What Do Crayfish Eat? Feeding And Diet For Different Species

How do you keep a crayfish as a pet | Fishkeeping Adventure

A crayfish, even though there’s a ‘fish’ on its name, is a crustacean. They appear similar to lobsters and shrimps.

They may not be a pet-type of invertebrate, but they serve a great purpose in the aquatic ecosystem. If there are earthworms and roaches on land, they would be the aquatic equivalent, albeit a bit cleaner.

It can be tricky when you’re adding them to your aquarium. That’s why we made this guide so you can learn everything you need to know about crayfish.

Crayfish Overview 

Likewise known as crawfish, they are crustaceans under the order of ‘Decapods.’ They look a lot like lobsters, but they live in freshwater rather than in the sea.

There are about 600 species that stem from the 3 Crayfish families, namely ‘Astacoidea,’ ‘Cambaridae,’ and ‘Parastacidae.’

For clarification, the one we’ll be talking about here is not the same species in places like New Zealand, Australia, or South Africa. It’s because the ones in those places are a name for the spiny lobster from the Palinuridae family that lives in saltwater.

So far, crawfish can be found all over the world. They are common in lakes and rivers, mostly in locations with tropical climates.

Although they are abundant there, they can adapt to the climate of their surroundings, which means they can exist in cold regions. Their anatomy, as mentioned, is similar to that of lobsters. They have a body of an invertebrate, several legs, antenna, claws, and swimmerets.

Their colors and shapes can vary, while their size can reach 6.9 inches on average. Nowadays, they are being treated as pets due to being low maintenance.

How Long Do Crayfish Live?

In the wild, these creatures can live up to 20 years. Under aquarium conditions, however, they can only live around 5 to 6 years.

In The Wild 

Since they are freshwater creatures, they tend to settle on rivers and streams. In that habitat, they encounter mostly rocky or muddy waterbeds and local vegetation. In comparison, the sea has a wide variety of planktons and smaller creatures to feast on. 

The water current of the rivers and streams is the reason why these crustaceans survived.

The movement flushes any pollutants in the water, and this is favorable for crawfish. Why? Simply because they will eat anything, and if they get their hands on contaminated material, their health will be affected. 

They may be omnivores, though they are not real scavengers compared to cockroaches.

You may hear that joke wherein shrimps and lobsters are the ‘cockroaches in water.’ While crawfish may be lumped into that category but they are much cleaner.

Here are some of the things they mostly eat in the wild:

Decaying Matter

The wilderness has a lot of decaying matter scattered around. Within the rivers and streams, these can be anything.

They can be decaying plants, dead animals, or even human corpses. With the use of their sharp claws, they will eat anything they can rip off. 

Green Matter

Aside from decaying matter, they can feast on living things. Being the omnivores as they are, they too eat vegetation.

If plants are growing at the riverside or beneath, they will eat it. They also feast on algae, and biofilm found attached to washed away twigs and rocks.

What human food can crayfish eat

Animal Matter

The other half of being an omnivore is the craving for meat. They will see creatures that are smaller than their size as food. Since they are not fast swimmers, they mainly prey on not-so-moving creatures.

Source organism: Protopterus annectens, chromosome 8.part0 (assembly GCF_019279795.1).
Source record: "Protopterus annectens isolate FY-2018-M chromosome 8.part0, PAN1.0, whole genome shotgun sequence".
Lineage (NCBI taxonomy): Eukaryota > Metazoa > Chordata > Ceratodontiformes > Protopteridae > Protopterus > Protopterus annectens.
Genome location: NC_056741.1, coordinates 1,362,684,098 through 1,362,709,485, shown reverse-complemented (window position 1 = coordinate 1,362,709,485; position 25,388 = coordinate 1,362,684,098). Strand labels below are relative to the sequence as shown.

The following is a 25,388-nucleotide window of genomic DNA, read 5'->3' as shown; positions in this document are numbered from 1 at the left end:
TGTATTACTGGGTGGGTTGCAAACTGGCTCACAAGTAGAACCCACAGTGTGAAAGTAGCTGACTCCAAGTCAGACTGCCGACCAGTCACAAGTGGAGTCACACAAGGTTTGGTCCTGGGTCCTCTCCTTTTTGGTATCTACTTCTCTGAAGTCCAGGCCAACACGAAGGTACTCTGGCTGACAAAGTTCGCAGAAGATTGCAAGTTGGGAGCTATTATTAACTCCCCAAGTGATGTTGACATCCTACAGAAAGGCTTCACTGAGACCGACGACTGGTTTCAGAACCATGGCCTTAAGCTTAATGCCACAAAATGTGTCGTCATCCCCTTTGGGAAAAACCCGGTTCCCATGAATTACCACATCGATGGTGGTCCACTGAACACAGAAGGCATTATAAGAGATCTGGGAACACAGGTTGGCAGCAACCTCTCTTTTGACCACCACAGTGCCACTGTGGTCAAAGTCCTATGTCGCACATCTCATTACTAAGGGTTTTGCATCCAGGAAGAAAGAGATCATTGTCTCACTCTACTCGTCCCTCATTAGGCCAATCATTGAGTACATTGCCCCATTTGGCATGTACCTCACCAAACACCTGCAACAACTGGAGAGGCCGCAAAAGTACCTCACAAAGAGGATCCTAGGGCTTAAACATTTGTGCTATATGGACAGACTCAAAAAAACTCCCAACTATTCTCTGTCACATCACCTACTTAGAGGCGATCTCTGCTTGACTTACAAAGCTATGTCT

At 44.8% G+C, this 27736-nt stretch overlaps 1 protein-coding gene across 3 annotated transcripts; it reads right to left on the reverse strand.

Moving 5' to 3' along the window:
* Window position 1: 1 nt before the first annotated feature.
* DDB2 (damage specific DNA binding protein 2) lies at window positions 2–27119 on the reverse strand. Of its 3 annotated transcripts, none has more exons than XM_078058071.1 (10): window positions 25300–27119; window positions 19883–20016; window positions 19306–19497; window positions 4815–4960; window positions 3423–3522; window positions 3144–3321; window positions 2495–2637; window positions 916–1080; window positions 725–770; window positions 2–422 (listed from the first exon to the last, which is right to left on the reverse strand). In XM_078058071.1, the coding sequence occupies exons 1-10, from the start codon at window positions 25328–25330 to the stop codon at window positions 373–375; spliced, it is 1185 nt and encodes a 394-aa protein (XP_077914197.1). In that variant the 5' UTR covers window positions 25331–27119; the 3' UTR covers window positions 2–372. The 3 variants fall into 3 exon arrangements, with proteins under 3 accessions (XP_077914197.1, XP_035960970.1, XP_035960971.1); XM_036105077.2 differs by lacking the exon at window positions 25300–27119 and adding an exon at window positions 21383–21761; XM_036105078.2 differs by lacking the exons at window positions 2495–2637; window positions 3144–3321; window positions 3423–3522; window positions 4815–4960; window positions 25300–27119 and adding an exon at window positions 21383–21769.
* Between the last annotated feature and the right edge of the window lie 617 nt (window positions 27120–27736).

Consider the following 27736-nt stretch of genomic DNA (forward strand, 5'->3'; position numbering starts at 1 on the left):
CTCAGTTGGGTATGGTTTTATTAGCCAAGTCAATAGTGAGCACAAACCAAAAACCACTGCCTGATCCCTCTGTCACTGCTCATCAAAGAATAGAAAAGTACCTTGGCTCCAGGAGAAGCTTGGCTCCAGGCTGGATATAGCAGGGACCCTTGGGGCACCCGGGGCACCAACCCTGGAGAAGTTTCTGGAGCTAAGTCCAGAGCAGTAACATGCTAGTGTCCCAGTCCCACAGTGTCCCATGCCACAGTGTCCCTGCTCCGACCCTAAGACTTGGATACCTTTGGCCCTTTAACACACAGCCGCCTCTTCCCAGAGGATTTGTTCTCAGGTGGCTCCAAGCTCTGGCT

Examples of these are:

  • Worms
  • Insect larvae
  • Tadpoles and small frogs
  • Snails
  • Dwarf shrimp
  • Small fish that are trapped

With the help of their claws, they can reduce anything they get their hands on into food. They usually hunt at nighttime since they’re nocturnal. They dig unto the muddy parts beneath the running water.

From rotting leaves to trapped small fishes, crayfish can eat anything in the wild. However, if food resources are scarce and with the influence of stress, they will become cannibalistic and feed on their species just to survive. 

In The Aquarium

Crayfish can be raised within the aquarium. They don’t grow very large and can be fed almost anything. The advantage of having them in an aquarium is that you can select food resources that can provide the most nutrition. 

How Do You Keep A Crayfish As A Pet?

Crayfish is less maintenance, so it is excellent as a pet. You just have to be careful since it can eat almost anything.

Aquarium Conditions

Before putting your pet inside the aquarium, make sure that the conditions are similar to their natural freshwater habitat. With a good pump and filtration system, you can very much achieve that.

If you put a crawfish inside a stagnant aquarium, it will become stressful for them, and there might be more deadly scenarios other than cannibalism.

The recommended filtration system is a ‘hang-on-back’ or HOB filter. Although it may be a bit more expensive than a sponge filter, it does deny the crayfish any escape route.

Aside from the water circulation, you need to pay attention also on the substrate. Since a crawfish likes to dig, you can add sand substrate and plenty of rocks. 

Rocks can also serve as their hideouts if they want to prey on smaller creatures.

Crayfish are greedy and messy eaters. They hide food, and their leftovers can be scattered on the substrate. So, make sure you select a variety of rocks. Smaller rocks will serve as part of the aquarium flooring, while larger ones are intended for decors or hideouts.

If you incorporate aquatic plants, you might have limited options. Remember that a crawfish is an omnivore, which means it also eats plants.

You can utilize fast-growing plants since they have the highest chances of survival, such as java moss and hornwort. Since they can be relatively small, they can survive in a small aquarium.

A volume of 5 to 10 gallons is enough for housing a single pet. If you are looking to add more, then at least a volume of 20 gallons is required. 

Is It Okay To Mix Crayfish And Other Fish Together?